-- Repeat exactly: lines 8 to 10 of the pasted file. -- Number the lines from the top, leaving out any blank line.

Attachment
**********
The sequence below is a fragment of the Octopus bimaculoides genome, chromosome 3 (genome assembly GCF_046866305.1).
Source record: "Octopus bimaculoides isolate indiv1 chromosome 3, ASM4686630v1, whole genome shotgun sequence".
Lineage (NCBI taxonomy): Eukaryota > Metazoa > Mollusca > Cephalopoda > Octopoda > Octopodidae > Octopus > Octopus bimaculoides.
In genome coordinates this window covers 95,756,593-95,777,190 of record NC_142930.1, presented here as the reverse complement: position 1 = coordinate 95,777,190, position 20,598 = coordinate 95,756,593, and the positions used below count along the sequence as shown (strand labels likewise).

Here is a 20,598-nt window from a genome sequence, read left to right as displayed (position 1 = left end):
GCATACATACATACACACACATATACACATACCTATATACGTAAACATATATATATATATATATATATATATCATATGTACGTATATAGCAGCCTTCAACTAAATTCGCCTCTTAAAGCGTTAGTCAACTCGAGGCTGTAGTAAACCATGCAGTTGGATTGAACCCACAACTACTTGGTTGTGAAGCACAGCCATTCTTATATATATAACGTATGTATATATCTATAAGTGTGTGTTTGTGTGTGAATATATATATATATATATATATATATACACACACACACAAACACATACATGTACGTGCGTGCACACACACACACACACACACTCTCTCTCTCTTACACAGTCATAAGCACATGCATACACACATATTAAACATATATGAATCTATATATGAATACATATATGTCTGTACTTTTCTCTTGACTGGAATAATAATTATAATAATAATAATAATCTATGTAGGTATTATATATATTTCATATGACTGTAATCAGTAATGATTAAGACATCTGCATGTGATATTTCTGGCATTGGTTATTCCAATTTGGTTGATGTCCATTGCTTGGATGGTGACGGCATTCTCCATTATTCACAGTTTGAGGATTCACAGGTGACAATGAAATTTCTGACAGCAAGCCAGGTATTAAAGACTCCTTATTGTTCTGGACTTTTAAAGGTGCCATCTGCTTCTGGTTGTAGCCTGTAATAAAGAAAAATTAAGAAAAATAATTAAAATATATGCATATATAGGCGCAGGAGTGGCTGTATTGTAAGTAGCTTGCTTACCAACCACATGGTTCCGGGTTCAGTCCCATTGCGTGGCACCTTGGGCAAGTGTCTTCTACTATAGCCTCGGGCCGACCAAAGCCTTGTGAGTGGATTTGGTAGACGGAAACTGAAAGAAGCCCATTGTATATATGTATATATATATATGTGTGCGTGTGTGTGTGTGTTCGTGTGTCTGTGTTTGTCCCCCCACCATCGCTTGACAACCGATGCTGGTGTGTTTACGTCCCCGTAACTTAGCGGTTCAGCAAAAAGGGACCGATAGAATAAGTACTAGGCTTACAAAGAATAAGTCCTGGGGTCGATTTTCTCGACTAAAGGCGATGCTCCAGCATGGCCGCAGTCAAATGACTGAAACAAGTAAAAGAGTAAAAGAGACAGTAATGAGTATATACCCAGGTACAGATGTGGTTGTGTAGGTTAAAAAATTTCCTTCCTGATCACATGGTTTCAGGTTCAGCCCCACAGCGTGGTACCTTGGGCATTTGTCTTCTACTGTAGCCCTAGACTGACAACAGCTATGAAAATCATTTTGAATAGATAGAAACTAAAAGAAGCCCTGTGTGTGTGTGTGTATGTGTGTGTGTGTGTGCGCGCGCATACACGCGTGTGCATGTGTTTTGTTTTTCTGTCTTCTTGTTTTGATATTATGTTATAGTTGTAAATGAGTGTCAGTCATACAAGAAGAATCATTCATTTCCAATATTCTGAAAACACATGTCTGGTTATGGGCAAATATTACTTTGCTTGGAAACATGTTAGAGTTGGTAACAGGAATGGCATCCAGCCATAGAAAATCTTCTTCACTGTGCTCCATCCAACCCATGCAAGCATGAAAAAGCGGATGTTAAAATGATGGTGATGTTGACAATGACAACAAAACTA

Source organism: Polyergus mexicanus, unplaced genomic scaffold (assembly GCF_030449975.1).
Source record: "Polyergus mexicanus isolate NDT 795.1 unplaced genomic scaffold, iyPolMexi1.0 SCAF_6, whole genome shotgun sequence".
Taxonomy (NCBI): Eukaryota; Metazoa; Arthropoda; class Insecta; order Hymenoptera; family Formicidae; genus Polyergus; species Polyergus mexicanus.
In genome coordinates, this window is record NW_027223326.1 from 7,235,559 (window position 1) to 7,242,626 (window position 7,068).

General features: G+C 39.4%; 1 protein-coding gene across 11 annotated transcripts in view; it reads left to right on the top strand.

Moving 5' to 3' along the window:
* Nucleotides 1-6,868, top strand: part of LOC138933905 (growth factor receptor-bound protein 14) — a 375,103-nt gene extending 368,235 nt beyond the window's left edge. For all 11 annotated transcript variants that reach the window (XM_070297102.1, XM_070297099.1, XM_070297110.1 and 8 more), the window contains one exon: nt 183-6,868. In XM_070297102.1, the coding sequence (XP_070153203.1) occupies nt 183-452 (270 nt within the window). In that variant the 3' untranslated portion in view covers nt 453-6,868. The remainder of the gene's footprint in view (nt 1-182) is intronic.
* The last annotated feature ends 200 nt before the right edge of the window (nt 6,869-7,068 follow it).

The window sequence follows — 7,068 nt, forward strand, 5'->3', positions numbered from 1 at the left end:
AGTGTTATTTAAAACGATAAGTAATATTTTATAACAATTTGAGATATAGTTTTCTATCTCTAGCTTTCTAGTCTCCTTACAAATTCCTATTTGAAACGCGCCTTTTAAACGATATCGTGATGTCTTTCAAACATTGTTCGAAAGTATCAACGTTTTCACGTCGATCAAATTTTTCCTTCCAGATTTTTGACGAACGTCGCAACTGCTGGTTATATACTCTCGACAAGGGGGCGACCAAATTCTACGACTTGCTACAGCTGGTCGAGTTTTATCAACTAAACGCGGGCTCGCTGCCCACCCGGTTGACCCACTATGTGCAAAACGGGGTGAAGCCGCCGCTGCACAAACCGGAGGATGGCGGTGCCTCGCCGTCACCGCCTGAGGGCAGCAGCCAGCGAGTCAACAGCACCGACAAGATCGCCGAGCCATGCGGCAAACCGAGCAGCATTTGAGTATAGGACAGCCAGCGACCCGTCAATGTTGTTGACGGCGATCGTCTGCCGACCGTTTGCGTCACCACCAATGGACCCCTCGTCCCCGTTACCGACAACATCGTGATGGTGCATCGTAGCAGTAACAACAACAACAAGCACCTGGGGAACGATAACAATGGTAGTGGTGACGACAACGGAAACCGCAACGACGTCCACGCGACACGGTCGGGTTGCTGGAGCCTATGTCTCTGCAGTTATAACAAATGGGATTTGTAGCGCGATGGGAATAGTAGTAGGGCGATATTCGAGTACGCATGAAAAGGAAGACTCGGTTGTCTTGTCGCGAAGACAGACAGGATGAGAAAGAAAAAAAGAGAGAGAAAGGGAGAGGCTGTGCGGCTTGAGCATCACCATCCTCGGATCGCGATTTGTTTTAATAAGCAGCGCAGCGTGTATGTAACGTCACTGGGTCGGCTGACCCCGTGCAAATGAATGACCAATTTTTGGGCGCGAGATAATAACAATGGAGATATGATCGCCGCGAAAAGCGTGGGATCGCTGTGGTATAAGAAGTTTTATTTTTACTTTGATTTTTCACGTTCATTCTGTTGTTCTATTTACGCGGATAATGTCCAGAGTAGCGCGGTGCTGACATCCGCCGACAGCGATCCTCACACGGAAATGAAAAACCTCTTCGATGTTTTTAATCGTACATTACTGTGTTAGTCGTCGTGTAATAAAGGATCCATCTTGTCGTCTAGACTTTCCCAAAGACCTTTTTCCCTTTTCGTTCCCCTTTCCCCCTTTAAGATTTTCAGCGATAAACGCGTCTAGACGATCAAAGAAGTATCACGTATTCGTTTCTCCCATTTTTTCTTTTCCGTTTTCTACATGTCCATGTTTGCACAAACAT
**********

Source record: "Polyergus mexicanus isolate NDT 795.1 unplaced genomic scaffold, iyPolMexi1.0 SCAF_6, whole genome shotgun sequence".
Taxonomy (NCBI): Eukaryota; Metazoa; Arthropoda; class Insecta; order Hymenoptera; family Formicidae; genus Polyergus; species Polyergus mexicanus.
In genome coordinates, this window is record NW_027223326.1 from 7,235,559 (window position 1) to 7,242,626 (window position 7,068).